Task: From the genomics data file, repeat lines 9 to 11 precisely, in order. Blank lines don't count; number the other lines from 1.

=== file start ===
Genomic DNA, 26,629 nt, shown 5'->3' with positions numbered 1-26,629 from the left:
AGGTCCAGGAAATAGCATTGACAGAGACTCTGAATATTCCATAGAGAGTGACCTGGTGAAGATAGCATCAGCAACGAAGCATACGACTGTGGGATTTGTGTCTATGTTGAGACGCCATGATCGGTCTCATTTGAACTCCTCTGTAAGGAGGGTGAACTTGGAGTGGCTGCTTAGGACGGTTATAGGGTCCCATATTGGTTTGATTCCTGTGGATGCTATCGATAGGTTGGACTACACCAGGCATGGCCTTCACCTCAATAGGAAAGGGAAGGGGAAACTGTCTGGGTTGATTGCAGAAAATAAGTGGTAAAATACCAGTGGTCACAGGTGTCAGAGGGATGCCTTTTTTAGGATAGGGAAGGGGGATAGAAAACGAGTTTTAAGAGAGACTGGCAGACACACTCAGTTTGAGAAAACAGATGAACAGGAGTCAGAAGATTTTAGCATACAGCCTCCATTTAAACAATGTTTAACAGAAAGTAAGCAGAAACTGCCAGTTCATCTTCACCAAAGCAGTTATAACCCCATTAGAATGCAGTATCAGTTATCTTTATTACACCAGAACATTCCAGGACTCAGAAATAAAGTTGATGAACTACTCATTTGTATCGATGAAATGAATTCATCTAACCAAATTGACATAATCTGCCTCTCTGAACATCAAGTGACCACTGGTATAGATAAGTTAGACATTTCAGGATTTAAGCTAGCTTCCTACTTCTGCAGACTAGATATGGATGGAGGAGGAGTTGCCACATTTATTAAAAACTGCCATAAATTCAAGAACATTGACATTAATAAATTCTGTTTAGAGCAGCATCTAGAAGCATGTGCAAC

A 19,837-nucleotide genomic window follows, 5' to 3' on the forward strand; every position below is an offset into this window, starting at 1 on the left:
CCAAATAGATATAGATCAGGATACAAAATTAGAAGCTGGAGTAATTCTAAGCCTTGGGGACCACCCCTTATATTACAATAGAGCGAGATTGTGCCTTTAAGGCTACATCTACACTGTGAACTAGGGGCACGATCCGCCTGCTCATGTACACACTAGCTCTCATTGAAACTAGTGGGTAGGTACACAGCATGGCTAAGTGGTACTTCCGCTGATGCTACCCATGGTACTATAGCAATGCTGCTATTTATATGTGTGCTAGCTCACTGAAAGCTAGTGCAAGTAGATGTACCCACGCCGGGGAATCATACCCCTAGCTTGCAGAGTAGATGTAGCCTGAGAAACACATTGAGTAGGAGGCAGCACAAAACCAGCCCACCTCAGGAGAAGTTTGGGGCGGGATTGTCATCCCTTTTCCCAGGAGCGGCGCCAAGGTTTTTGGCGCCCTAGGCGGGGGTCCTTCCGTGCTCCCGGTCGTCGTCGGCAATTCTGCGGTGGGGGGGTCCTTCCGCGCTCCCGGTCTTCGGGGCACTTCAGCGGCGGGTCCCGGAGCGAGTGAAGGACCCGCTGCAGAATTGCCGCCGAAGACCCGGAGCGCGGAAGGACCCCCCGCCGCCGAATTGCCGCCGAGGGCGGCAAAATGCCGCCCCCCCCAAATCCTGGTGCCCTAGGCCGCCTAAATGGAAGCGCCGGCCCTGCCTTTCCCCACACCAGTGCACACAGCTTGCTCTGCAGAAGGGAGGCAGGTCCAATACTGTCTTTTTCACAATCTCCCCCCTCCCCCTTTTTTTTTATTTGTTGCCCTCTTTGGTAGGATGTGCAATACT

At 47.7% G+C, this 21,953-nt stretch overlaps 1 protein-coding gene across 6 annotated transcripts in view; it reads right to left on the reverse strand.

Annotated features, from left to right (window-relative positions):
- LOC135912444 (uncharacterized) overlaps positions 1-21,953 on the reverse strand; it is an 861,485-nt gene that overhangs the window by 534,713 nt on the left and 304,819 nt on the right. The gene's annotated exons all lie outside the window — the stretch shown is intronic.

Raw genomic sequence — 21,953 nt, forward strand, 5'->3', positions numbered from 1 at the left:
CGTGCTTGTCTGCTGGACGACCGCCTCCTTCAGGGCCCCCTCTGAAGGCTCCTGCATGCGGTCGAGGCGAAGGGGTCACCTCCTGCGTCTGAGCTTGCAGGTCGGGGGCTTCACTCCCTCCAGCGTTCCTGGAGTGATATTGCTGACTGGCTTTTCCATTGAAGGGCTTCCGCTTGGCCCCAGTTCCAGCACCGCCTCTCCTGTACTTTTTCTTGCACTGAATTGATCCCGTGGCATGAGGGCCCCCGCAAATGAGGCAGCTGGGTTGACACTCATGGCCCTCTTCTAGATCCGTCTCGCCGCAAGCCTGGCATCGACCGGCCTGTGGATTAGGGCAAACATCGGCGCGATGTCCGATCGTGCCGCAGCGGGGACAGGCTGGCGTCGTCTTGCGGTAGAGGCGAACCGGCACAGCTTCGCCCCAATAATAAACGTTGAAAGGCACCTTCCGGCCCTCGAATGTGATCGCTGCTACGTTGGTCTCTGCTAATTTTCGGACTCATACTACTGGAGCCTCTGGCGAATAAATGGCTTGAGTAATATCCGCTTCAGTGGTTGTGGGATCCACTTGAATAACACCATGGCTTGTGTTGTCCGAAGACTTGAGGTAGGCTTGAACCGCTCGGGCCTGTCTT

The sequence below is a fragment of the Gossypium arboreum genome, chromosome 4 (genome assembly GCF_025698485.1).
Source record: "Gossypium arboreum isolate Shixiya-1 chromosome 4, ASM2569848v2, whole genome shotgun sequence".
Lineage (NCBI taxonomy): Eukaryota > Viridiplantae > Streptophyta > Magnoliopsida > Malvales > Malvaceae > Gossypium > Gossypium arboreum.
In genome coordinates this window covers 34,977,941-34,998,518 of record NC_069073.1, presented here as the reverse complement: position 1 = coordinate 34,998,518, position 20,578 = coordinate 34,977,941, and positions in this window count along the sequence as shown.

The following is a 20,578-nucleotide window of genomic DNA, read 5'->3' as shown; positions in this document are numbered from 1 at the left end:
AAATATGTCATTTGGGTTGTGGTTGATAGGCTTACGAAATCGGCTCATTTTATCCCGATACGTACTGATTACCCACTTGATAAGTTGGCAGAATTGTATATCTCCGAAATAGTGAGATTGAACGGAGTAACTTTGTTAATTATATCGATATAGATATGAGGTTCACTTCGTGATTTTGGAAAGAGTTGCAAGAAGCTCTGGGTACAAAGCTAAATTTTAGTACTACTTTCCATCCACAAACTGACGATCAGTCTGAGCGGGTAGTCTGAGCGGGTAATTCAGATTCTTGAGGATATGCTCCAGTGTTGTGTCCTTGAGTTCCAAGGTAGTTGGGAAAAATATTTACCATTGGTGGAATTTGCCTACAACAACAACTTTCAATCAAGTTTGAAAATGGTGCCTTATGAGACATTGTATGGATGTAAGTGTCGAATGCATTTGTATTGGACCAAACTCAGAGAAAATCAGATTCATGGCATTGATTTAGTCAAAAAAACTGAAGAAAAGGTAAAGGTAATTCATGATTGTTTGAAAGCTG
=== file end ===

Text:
CGTGCTTGTCTGCTGGACGACCGCCTCCTTCAGGGCCCCCTCTGAAGGCTCCTGCATGCGGTCGAGGCGAAGGGGTCACCTCCTGCGTCTGAGCTTGCAGGTCGGGGGCTTCACTCCCTCCAGCGTTCCTGGAGTGATATTGCTGACTGGCTTTTCCATTGAAGGGCTTCCGCTTGGCCCCAGTTCCAGCACCGCCTCTCCTGTACTTTTTCTTGCACTGAATTGATCCCGTGGCATGAGGGCCCCCGCAAATGAGGCAGCTGGGTTGACACTCATGGCCCTCTTCTAGATCCGTCTCGCCGCAAGCCTGGCATCGACCGGCCTGTGGATTAGGGCAAACATCGGCGCGATGTCCGATCGTGCCGCAGCGGGGACAGGCTGGCGTCGTCTTGCGGTAGAGGCGAACCGGCACAGCTTCGCCCCAATAATAAACGTTGAAAGGCACCTTCCGGCCCTCGAATGTGATCGCTGCTACGTTGGTCTCTGCTAATTTTCGGACTCATACTACTGGAGCCTCTGGCGAATAAATGGCTTGAGTAATATCCGCTTCAGTGGTTGTGGGATCCACTTGAATAACACCATGGCTTGTGTTGTCCGAAGACTTGAGGTAGGCTTGAACCGCTCGGGCCTGTCTT

The sequence below is a fragment of the Gossypium arboreum genome, chromosome 4 (genome assembly GCF_025698485.1).
Source record: "Gossypium arboreum isolate Shixiya-1 chromosome 4, ASM2569848v2, whole genome shotgun sequence".